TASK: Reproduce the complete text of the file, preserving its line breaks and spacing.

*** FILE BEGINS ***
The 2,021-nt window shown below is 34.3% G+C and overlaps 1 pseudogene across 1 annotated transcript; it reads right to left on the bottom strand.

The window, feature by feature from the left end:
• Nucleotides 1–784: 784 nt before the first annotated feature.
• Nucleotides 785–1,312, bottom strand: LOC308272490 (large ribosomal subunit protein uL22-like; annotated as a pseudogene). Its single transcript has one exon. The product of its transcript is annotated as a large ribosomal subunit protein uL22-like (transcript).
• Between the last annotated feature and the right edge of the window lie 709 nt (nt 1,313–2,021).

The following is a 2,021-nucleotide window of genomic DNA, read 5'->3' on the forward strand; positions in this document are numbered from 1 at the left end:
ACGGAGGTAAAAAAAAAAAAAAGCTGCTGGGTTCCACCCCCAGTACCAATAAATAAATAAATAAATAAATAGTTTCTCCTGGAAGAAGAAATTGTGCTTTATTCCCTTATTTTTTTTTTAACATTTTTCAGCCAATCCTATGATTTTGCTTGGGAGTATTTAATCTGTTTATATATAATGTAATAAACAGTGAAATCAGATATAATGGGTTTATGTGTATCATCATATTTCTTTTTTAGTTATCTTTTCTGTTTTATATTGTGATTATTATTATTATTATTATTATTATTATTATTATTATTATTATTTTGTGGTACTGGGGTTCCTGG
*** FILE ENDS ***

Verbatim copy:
The 2,021-nt window shown below is 34.3% G+C and overlaps 1 pseudogene across 1 annotated transcript; it reads right to left on the bottom strand.

The window, feature by feature from the left end:
• Nucleotides 1–784: 784 nt before the first annotated feature.
• Nucleotides 785–1,312, bottom strand: LOC308272490 (large ribosomal subunit protein uL22-like; annotated as a pseudogene). Its single transcript has one exon. The product of its transcript is annotated as a large ribosomal subunit protein uL22-like (transcript).
• Between the last annotated feature and the right edge of the window lie 709 nt (nt 1,313–2,021).

The following is a 2,021-nucleotide window of genomic DNA, read 5'->3' on the forward strand; positions in this document are numbered from 1 at the left end:
ACGGAGGTAAAAAAAAAAAAAAGCTGCTGGGTTCCACCCCCAGTACCAATAAATAAATAAATAAATAAATAGTTTCTCCTGGAAGAAGAAATTGTGCTTTATTCCCTTATTTTTTTTTTAACATTTTTCAGCCAATCCTATGATTTTGCTTGGGAGTATTTAATCTGTTTATATATAATGTAATAAACAGTGAAATCAGATATAATGGGTTTATGTGTATCATCATATTTCTTTTTTAGTTATCTTTTCTGTTTTATATTGTGATTATTATTATTATTATTATTATTATTATTATTATTATTATTATTTTGTGGTACTGGGGTTCCTGG